George Leonard





George Leonard

Author profile


born
Atlanta, Ga, The United States
died
January 06, 2010

gender
male

genre


About this author

George Burr Leonard (b. 1923) was an American writer, editor, and educator who wrote extensively about education and human potential. He was President Emeritus of the Esalen Institute, past-president of the Association for Humanistic Psychology, President of ITP International, and a former editor of Look Magazine. He was also a former United States Army Air Corps pilot, and held a fifth degree black belt in aikido.


Leonard was a co-founder of the Aikido of Tamalpais dojo in Corte Madera, California. He also developed the Leonard Energy Training (LET) practice for centering the mind, body, and spirit. Leonard died at his home in Mill Valley, California on January 6, 2010 after a long illness. He was 86 years old.


Average rating: 4.10 · 1,559 ratings · 161 reviews · 25 distinct works · Similar authors
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More books by George Leonard…
“At the heart of ech of us,whatever the imperfections..exists a silent pulse of perfect rhythm....which connect us to the universe.”
George Leonard

“Competition is the spice of sports; but if you make spice the whole meal you'll be sick.

The simplest single-celled organism oscillates to a number of different frequencies, at the atomic, molecular, sub-cellular, and cellular levels. Microscopic movies of these organisms are striking for the ceaseless, rhythmic pulsation that is revealed. In an organism as complex as a human being, the frequencies of oscillation and the interactions between those frequencies are multitudinous. -George Leonard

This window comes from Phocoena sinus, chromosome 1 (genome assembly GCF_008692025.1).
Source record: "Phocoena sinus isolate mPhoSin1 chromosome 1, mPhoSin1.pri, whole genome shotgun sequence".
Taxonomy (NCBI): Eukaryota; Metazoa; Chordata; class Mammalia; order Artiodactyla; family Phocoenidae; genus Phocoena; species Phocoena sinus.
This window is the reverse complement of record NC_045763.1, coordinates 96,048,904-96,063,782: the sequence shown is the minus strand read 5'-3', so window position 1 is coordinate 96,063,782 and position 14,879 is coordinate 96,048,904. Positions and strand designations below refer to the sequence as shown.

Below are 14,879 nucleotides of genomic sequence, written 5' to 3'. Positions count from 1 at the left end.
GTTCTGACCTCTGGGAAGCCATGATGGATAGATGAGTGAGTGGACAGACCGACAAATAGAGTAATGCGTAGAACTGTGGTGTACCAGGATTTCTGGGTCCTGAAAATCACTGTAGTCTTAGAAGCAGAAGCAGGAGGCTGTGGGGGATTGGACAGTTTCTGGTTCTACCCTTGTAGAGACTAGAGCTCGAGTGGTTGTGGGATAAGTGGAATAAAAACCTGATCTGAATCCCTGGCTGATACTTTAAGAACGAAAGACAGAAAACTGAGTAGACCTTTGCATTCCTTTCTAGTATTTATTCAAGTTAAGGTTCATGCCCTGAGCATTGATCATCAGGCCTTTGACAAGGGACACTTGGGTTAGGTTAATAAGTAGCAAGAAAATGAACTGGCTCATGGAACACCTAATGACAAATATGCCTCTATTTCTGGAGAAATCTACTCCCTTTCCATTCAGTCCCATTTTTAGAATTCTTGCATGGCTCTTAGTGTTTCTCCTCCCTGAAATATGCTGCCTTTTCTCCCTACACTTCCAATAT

Learning any new skill involves relatively brief spurts of progress, each of which is followed by a slight decline to a plateau somewhat higher in most cases than that which preceded it…the upward spurts vary; the plateaus have their own dips and rises along the way…To take the master’s journey, you have to practice diligently, striving to hone your skills, to attain new levels of competence. But while doing so–and this is the inexorable–fact of the journey–you also have to be willing to spend most of your time on a plateau, to keep practicing even when you seem to be getting nowhere. (Mastery, p. 14-15).
Backsliding is a universal experience. Every one of us resists significant change, no matter whether it’s for the worse or for the better. Our body, brain and behavior have a built-in tendency to stay the same within rather narrow limits, and to snap back when changed…Be aware of the way homeostasis works…Expect resistance and backlash. Realize that when the alarm bells start ringing, it doesn’t necessarily mean you’re sick or crazy or lazy or that you’ve made a bad decision in embarking on the journey of mastery. In fact, you might take these signals as an indication that your life is definitely changing–just what you’ve wanted….Be willing to negotiate with your resistance to change.